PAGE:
Gameday: Kicking the pressure to the curb

Colin Becht

The kicker looks toward the goalposts and takes several steps back and a few to the side. The game is on the line, the fans are going wild and what’s going through his mind?

“Nothing,” redshirt freshman kicker Jeff Budzien said.


“I don’t really think about much, just go out there and just try and execute like I do all week in practice,” senior kicker Stefan Demos said. “Thinking is for the practice field.”

Such is the mentality for a kicker, the only position in which the ability to not think is a valued talent, and opposing coaches will call a timeout purely for the purpose of clouding his mind.

“I kind of like it because I like to regroup,” Budzien said of getting iced with a timeout by opposing coaches. “If you’re mentally strong, it almost helps you.”

Demos said his strategy is to simply pretend that when he comes back to kick the field goal after a timeout, it’s an entirely new kick.

“If they call a timeout on you, walk over to the sideline or do whatever, and go back out there and get ready for the next one,” Demos said. “If they want to call three timeouts, they can call three, but you got to be ready for each one.”

Still, coping strategies aside, icing may not actually be as effective as it is often made out to be.

“Every kicker will probably tell you the same thing: It probably doesn’t affect you as much as people want to believe,” Demos said.

Coach Pat Fitzgerald said the decision to call a timeout isn’t automatic just because of a last-second field goal opportunity.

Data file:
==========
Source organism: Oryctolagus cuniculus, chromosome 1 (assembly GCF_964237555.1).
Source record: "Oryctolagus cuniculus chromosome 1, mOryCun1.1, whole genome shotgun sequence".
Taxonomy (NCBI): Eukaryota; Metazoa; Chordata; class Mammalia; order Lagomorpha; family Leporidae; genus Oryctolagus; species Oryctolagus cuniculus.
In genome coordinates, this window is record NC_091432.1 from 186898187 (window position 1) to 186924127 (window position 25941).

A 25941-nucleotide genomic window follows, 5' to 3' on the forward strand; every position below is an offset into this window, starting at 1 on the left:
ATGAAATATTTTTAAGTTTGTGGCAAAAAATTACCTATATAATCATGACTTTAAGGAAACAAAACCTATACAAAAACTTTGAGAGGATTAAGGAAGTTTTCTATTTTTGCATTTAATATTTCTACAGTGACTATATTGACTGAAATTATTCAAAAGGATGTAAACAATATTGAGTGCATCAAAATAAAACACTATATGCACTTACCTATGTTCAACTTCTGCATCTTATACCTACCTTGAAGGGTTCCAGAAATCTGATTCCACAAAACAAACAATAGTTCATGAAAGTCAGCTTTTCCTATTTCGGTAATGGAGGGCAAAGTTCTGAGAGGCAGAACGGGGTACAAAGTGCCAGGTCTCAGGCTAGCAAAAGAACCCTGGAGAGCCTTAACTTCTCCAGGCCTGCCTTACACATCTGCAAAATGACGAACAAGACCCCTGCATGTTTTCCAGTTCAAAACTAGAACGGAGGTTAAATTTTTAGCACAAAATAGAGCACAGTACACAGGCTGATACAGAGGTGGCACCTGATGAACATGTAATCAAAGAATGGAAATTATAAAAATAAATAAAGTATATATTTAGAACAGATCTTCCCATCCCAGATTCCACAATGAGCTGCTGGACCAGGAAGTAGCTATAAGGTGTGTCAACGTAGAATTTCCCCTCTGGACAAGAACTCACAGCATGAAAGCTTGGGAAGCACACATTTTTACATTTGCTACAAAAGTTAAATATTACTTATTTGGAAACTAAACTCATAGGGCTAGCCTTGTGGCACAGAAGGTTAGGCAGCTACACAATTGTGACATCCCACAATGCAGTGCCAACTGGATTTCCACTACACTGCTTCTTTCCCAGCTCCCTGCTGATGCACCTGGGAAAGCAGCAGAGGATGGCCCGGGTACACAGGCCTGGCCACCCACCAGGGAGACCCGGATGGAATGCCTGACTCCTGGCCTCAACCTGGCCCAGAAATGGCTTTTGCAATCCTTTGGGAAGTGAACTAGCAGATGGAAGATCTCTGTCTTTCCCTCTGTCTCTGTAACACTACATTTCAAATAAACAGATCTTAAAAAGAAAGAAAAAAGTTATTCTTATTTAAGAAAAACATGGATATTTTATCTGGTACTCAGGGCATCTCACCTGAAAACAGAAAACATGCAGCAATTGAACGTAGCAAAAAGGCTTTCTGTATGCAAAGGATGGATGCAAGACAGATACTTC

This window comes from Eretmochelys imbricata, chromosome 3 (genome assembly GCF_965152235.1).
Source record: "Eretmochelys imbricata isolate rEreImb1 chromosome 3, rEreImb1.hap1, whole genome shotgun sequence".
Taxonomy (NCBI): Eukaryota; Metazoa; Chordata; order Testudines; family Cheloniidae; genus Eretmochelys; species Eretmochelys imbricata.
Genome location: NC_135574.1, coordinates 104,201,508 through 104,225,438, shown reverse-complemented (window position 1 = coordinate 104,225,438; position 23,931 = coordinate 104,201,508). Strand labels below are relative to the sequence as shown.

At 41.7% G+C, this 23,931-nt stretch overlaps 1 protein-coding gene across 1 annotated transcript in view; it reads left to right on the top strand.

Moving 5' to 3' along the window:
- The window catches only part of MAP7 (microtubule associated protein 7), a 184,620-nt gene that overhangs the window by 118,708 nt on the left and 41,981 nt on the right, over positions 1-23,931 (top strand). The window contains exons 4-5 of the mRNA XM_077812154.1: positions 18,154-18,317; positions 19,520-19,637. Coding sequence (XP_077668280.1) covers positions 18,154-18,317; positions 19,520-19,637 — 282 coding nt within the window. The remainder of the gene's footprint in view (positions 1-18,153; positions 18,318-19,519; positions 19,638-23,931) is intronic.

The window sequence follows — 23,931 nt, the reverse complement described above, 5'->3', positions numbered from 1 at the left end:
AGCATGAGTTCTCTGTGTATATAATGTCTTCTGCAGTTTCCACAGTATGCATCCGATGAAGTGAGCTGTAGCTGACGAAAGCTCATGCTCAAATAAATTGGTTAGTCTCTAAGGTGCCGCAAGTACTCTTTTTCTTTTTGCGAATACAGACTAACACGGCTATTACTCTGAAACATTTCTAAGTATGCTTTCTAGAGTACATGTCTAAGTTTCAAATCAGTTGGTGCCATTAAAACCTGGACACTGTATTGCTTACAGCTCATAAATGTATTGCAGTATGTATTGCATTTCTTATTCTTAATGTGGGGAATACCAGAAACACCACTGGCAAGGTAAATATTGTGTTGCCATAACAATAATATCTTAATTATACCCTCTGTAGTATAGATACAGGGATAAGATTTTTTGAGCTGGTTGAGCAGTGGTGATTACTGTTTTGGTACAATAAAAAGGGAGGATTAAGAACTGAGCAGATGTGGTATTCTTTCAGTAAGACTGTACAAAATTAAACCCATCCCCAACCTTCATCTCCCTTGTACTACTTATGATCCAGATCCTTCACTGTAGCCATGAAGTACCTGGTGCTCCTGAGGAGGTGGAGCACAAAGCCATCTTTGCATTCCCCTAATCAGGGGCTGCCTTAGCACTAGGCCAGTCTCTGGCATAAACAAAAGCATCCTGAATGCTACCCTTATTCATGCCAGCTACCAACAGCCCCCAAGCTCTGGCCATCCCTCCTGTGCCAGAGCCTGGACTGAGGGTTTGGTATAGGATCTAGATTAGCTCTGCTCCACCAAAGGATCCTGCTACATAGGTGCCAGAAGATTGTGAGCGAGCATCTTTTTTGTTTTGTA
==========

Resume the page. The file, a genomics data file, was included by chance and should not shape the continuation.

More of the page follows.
“It really depends on the situation,” Fitzgerald said. “I think if the clock’s running, you make them have to get out there and make the play. If the clock is dead, maybe you let it go down for a little while, then let them think about (the kick) a little longer.”

Half a second

It doesn’t take long once the field goal leaves the kicker’s foot for him to know if it’s good or not. Budzien saidhe knows within half a second.

“You know right away if they’re made more than you know if they’re missed,” Demos said. “If you hit a real good ball, you know it. Sometimes you can hit a bad ball and get away with it and still make it.”

While kickers may try to limit their thought before the kick, Budzien said afterward he’ll think back to how he executed on the sideline.

“I’ll try kind of dissecting what I did right and what I did wrong and just the operation with the snap, the hold,” he said. “I try to focus on the things I can control.”

When a kicker finds himself caught in a string of poor kicks, having a long-term memory to think back to before the slump can help him break out of it.

“You think, ‘You’ve kicked 10,000 balls in your life,'” Budzien said. “‘You made them, so there’s no reason for you to doubt it.'”

Demos’ slump

Demos is certainly no stranger to kicking slumps, including this season. He’s 8-of-13 on field goals and 15-of-18 on extra points, but he said he never lets past misses linger on his mind.

“I don’t leave the locker room until I’m at peace with myself,” he said. “I don’t carry it with me.”

So, Demos insists, any discussion that his confidence has been shaken by his performance against Auburn in the 2010 Outback Bowl is incorrect. In that game, which the Wildcats lost 38-35 in overtime, Demos had an extra point blocked and missed three field goals, including a potential game-winner and game-tier.